The basic principle of Utilitarianism involves a calculus of happiness, in which actions are deemed to be good if they tend to produce happiness in the form of pleasure and evil if they tend to promote pain. As such, the philosophy is said to derive from the classical concept of hedonism, which values the pursuit of pleasure and avoidance of pain. The sophisticated system proposed by Bentham and later expanded by John Stuart Mill and others regards not only the end product of happiness, or utility, in actions, but also considers the motives of actions and the extent to which happiness can be created not only for the individual, but also for the members of society as a whole.
Mill was raised in the tradition of Philosophical Radicalism, made famous by Jeremy Bentham —John Austin —and his father James Mill —which applied utilitarian principles in a self-conscious and systematic way to issues of institutional design and social reform. Utilitarianism assesses actions and institutions in terms of their effects on human happiness and enjoins us to perform actions and design institutions so that they promote—in one formulation, maximize—human happiness.
As documented in his AutobiographyMill was groomed from birth by his father to become the ultimate Victorian intellectual and utilitarian reformer. As part of this apprenticeship, Mill was exposed to an extremely demanding education, shaped by utilitarian principles.
While Mill followed the strict intellectual regimen laid down by his father for many years, he suffered a profound intellectual and emotional crisis in the period — As Mill emerged from his depression, he became more concerned with the development of well-rounded individuals and with the role of feeling, culture, and creativity in the happiness of individuals see Capaldi Though Mill never renounced the liberal and utilitarian tradition and mission that he inherited from his father, his mental crisis and recovery greatly influenced his interpretation of this tradition.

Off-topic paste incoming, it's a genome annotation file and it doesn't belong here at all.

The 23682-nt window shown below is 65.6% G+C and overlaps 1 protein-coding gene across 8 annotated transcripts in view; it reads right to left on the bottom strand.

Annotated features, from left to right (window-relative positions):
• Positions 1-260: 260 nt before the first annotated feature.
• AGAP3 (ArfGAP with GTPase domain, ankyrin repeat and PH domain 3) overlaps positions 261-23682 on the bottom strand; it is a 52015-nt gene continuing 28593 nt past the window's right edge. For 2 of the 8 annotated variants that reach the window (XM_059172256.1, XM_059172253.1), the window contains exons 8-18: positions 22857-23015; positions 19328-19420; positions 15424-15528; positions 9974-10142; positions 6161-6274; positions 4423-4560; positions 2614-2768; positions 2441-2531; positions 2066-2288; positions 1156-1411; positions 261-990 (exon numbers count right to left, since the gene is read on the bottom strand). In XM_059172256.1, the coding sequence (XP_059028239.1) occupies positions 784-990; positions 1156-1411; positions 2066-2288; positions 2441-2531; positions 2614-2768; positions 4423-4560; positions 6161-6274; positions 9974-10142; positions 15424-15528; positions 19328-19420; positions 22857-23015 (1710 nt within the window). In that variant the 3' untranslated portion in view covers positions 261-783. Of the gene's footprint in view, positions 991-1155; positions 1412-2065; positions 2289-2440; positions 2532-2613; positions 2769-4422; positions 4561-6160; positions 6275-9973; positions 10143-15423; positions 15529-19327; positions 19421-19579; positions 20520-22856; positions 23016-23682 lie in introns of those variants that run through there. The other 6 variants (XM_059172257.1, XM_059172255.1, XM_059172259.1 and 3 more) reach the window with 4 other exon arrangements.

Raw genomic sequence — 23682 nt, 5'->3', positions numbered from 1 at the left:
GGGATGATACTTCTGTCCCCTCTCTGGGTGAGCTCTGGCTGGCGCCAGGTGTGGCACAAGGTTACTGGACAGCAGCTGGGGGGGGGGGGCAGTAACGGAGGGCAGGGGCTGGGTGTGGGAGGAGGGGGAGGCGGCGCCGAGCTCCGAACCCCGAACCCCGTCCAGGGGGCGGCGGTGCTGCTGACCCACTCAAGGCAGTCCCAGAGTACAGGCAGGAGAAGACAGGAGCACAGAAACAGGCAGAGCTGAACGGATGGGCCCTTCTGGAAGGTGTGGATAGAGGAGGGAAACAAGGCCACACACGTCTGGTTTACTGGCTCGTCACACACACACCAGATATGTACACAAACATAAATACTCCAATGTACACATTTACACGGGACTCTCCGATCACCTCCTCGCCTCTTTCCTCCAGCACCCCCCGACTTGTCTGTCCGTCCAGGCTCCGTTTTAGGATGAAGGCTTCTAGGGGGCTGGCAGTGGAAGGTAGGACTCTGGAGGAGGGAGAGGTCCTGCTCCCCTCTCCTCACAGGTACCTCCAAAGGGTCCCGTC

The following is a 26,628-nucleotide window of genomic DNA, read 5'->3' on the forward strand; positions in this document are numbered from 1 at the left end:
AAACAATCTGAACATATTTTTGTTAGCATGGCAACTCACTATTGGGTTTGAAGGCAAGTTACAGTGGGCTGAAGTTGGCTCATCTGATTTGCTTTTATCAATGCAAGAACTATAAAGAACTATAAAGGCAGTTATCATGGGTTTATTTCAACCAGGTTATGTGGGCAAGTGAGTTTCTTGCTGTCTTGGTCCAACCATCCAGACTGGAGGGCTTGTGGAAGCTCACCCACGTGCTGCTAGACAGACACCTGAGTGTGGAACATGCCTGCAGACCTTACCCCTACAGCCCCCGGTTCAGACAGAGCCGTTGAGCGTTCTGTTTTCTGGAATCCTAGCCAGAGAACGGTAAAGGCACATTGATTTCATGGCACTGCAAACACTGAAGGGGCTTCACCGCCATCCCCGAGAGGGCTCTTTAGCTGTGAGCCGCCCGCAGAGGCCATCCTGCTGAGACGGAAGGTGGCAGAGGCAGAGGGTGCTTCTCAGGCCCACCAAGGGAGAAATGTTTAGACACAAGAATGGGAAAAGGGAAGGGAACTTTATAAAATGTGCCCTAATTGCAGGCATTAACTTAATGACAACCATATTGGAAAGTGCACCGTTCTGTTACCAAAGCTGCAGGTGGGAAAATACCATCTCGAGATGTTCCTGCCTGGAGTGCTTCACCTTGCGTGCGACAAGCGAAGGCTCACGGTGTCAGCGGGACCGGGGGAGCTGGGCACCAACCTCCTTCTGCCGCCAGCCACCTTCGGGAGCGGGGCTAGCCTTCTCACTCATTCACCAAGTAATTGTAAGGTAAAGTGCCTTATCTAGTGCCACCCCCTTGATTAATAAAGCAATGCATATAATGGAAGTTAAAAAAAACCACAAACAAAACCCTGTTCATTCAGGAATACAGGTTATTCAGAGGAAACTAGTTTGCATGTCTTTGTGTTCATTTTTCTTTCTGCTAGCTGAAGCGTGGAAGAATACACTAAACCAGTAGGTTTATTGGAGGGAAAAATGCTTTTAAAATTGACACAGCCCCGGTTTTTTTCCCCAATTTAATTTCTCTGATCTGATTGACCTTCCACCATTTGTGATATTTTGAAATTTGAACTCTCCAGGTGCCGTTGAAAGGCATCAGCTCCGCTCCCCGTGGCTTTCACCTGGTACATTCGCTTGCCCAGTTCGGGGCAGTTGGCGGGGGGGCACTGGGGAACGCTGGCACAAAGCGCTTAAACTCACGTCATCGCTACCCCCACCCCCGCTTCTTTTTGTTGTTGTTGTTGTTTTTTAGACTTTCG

He became critical of the moral psychology of Bentham and his father and of some of the social theory underlying their plans for reform. It is arguable that Mill tends to downplay the significance of his innovations and to underestimate the intellectual discontinuities between himself and his father.
We need to try to understand the extent of the transformation Mill brings to the utilitarian and liberal principles of the Radicals. Bentham begins his Introduction to the Principles of Morals and Legislation with this hedonistic assumption about human motivation.
Nature has placed mankind under the governance of two sovereign masters, pain and pleasure Principles I 1. Bentham allows that we may be moved by the pleasures and pains of others. But he appears to think that these other-regarding pleasures can move us only insofar as we take pleasure in the pleasure of others V In his unfinished Constitutional CodeBentham makes this commitment to psychological egoism clear.